Ph.D Thesis

Ph.D StudentRosenfeld Tally
SubjectEnhancing the Sensitivity and Functionality of Paper-Based
Devices by Isotachophroesis and Electrosmotic
DepartmentDepartment of Mechanical Engineering
Supervisor ASSOCIATE PROF. Moran Bercovici
Full Thesis textFull thesis text - English Version


Microfluidic paper-based analytical devices (also known as ‘µPADs‘) have gained significant attention in recent years due to their potential as a low-cost, durable, and simple to use diagnostic platform. The most common use of paper-based tests to date is in lateral flow tests (LFT), such as malaria detection, and home pregnancy tests. However, despite well identified biomarkers, many diagnostic needs cannot be met by the current sensitivity of such tests.

This dissertation is concerned with modeling of ITP focusing and electroosmotic pumping in paper-based devices, and their application toward increasing the sensitivity and functionality of low-cost diagnostic devices.

In the first part of the dissertation, we present the development, formulation, and characterization of a novel paper-based device for Isotachophoresis (ITP) focusing. ITP is an electrophoresis technique capable of focusing sample ions of interest at a sharp electric field gradient formed at a very narrow interface between a high electrophoretic mobility leading electrolyte (LE) and a low electrophoretic mobility trailing electrolyte (TE). Using the ITP-enabled paper device, we have demonstrated the ability to focus sample of interest by as much as 1,000 fold in 6 minutes on μPAD. In addition, we introduce a novel analytical model for ITP sample accumulation in porous media, and identify a convenient figure of merit for assessing the efficiency of such devices. Furthermore, we present a model for heat transfer in such devices, which guided the design of the µPAD and its fabrication process.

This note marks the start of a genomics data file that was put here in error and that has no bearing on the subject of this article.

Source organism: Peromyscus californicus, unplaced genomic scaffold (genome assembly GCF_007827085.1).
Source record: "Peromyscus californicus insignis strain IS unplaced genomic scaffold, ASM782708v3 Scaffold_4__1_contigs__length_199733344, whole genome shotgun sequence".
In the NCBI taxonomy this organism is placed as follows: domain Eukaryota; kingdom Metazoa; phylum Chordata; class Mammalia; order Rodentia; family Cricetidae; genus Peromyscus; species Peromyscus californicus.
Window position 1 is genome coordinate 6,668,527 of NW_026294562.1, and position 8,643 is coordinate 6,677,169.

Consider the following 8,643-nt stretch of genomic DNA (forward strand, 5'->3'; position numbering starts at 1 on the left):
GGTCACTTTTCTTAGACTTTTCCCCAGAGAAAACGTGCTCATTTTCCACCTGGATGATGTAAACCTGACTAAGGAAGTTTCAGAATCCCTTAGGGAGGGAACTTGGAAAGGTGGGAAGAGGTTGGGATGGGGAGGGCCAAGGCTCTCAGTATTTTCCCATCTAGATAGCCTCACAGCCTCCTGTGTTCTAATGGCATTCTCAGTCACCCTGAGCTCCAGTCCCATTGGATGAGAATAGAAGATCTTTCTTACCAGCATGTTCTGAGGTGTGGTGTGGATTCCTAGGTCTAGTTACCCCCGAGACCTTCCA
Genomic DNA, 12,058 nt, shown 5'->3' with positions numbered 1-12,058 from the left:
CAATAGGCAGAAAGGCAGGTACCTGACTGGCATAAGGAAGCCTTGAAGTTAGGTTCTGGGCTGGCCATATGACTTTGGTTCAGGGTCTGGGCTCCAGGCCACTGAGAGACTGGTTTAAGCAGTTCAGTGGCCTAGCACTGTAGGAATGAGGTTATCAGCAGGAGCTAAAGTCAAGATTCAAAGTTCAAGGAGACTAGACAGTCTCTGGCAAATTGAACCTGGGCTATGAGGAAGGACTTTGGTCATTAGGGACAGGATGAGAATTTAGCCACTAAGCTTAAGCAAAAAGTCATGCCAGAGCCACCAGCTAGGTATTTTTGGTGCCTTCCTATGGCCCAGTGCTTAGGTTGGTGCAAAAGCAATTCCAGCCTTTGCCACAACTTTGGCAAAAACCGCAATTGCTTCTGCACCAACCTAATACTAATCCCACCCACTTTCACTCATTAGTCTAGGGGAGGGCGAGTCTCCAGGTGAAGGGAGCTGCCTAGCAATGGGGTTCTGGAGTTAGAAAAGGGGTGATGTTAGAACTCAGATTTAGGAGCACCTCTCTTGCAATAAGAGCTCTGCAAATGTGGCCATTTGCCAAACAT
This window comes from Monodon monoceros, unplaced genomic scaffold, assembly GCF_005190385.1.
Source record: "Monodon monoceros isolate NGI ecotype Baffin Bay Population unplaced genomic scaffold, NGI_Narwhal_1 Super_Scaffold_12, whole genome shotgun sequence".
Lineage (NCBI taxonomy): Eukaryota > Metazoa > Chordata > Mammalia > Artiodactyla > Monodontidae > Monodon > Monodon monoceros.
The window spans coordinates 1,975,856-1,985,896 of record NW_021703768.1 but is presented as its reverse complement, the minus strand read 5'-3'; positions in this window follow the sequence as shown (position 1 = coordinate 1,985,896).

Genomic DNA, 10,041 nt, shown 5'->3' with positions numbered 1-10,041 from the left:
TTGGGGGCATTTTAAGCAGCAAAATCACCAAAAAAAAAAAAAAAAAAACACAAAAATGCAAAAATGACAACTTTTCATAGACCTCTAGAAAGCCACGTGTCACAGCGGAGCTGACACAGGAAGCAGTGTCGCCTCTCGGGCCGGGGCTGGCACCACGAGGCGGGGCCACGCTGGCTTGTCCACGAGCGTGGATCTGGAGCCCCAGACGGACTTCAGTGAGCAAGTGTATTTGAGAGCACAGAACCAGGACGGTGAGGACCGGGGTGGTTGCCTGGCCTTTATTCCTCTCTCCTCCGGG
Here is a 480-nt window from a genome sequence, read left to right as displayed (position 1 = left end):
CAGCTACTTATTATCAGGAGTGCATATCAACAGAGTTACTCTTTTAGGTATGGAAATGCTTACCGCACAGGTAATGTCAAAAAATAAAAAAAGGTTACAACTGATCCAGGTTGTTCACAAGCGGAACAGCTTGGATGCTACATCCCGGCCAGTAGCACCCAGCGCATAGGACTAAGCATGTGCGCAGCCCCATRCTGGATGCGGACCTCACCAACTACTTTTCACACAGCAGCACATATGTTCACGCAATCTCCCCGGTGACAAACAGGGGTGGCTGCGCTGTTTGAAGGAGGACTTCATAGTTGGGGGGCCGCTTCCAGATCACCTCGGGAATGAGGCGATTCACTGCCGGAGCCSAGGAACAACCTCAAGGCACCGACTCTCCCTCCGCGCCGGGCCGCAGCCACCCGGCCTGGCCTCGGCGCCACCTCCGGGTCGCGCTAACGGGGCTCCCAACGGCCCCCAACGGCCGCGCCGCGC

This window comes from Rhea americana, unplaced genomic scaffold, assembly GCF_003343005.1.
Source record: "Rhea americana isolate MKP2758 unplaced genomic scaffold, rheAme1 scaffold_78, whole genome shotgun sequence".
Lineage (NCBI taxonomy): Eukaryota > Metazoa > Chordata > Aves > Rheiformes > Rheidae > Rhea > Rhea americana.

In the second part, we present the development and formulation of another novel paper-based device which utilizes the native high electroosmotic flow (EOF) in nitrocellulose to achieve stationary ITP focusing. We provide a brief theory for EOF-balanced ITP focusing under continuous injection from a depleting reservoir and present the design of a short (7 mm) paper-based microfluidic channel, which allows a 200 μL sample to be processed in approximately 6 min, resulting in a 20,000-fold increase in concentration - a full order of magnitude improvement compared to previous paper-based ITP devices.

In the third part, we leverage this fundamental work and demonstrate the ability of ITP to accelerate biological surface and bulk reactions for the sensitive detection of nucleic acids. Furthermore, we utilize the small footprint of the channel and show a multiplexed platform in which 12 assays operate in parallel in a 24-well plate format. Finally, we present the integration of the technique into a self-contained hand-held device.

μPADs rely on capillary flow to achieve filling, mixing and delivery of liquids, and liquid flow within long porous paper channels is intrinsically slow. In the last part of the dissertation, we investigate the use of electroosmotic (EO) pumping as a mechanism for dynamic control of capillary flow in μPADs. We show that the pump can accelerate or decelerate the baseline capillary-driven velocity, shortening capillary filling by as much as 10-fold, as well as serve as a tunable valve that reversibly switches the flow on and off in an electrically controlled manner.